Crabtree: You wrote a compelling non-fiction article about the Sarajevo Haggadah during World War II in The New Yorker. In it, you describe the Muslim librarian Dervis Korkut and his saving of not just the Sarajevo Haggadah under the nose of the Nazis, but also a young Jewish woman, Mira Papo. Decades later, Papo’s testimony to Korkut’s brave deeds ends up helping Korkut’s daughter, a refugee, evacuate to Israel during the Bosnian war. The real story of the Haggadah is so interesting, why did you ultimately decide to use fiction to tell the book’s story?

Brooks: Well, the real story is a great magazine article and a very short book. We don’t know so many things. The further you go back in time the less we know. Absolutely nothing is certain about the circumstances of the creation of this book. Who was the artist? Who was the sofer, or scribe? Why it was made? Why it was illustrated when other Jewish books weren’t? Even where in Spain? We know it was in Spain but we’re not sure where. So that’s where you need to engage your imagination and try and come up with plausible stories. And that’s what I love to do. I love to find histories, stories on the historical record where you can know something but you can’t know everything. So the imagination has room to work.

Crabtree: How do you go about creating stories that are plausible?

Brooks: I do a lot of research, but I was guided by the Haggadah itself. And there are lots of little mysteries in the illuminations, like there’s a scene of a medieval Spanish family celebrating the Passover Seder meal and at the table is an African woman. And her identity kind of got my imagination going. Who was she, such a good friend that she was included in the Jewish celebration? When typically if you’re African in Spain at that time you would have been Moorish and Muslim. So was she really an African Muslim woman? So I try and research what the role of Africans in Convivencia Spain was like and what the atmosphere in Convivencia Spain was like and sort of take it from there.

Crabtree: The novel emphasizes the interfaith cooperation and coexistence among Jews, Muslims and Christians in the course of the Haggadah’s history, but it also doesn’t shy away from interreligious tension throughout the centuries, including the Spanish Inquisition, World War II and the Yugoslavian war. How important was the interfaith angle to you in writing the book?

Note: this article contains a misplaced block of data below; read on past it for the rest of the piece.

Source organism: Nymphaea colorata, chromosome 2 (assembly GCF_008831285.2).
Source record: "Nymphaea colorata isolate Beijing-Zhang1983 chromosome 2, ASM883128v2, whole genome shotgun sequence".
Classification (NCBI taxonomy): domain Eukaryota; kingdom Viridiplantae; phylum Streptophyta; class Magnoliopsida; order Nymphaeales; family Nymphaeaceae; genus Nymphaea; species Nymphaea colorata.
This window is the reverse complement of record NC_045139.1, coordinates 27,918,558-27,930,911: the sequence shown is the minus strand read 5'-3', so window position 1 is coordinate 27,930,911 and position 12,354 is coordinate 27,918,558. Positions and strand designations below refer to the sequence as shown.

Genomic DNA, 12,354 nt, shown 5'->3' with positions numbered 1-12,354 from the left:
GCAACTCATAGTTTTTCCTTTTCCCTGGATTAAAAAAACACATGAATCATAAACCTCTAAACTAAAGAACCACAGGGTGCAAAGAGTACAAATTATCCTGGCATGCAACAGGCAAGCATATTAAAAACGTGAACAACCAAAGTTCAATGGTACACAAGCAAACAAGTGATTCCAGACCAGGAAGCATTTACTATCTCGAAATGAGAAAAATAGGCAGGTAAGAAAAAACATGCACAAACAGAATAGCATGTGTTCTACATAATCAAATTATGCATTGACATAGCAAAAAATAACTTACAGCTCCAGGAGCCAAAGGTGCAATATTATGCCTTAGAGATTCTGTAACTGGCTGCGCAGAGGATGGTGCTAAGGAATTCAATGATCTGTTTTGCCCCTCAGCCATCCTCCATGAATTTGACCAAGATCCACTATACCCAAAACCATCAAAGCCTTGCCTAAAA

Brooks: I think the book, at this point, is carrying a huge amount of significance because of the number of times it’s been saved from destruction. And I think right now it bears witness to the fact that even though we have this human capacity to demonize each other and this terrible fear of otherness that comes up from time to time in human history and is a very destructive force, there are always people who see through that and who stand against it sometimes at great personal cost. And I loved the true stories I was able to retell, albeit in a fictional way. And then trying to imagine the circumstances of other rescues that we really don’t know what really happened, but we can speculate.

Crabtree: In the novel, it seems interfaith harmony wins out over divisive religious differences. How does your fictional treatment of this subject square with your experience as a reporter covering the Middle East and the Bosnian war?

Brooks: Well, Sarajevo is really, at this point, a bit of a beacon of hope because those forces that said only one kind of people can live together were defeated in Sarajevo at great cost. But Sarajevo is once again a multiethnic city, and it’s rebuilding itself and is very committed to that idea of the multiethnic community with religious tolerance. So I take some consolation from that. I think it’s our destiny because the alternative is too bleak. It’s so disruptive, and every time it happens that we let this fear of otherness overpower our societies we lose so much. And then it takes a century or more to rebuild back to where we were.

That’s one of the other themes of this book is how it recurs. We have these incredibly productive and creative societies where intellectual exchange across areas of difference is happening and everybody is prospering and moving forward, and it all gets smashed. You see that with Nazism and with the ethnic cleansing ultranationalists and with the Inquisition and on and on. So it does seem to be a play we’ve had to reenact over and over again.

Crabtree: Did you feel an urgency in writing this book given the context of our times today?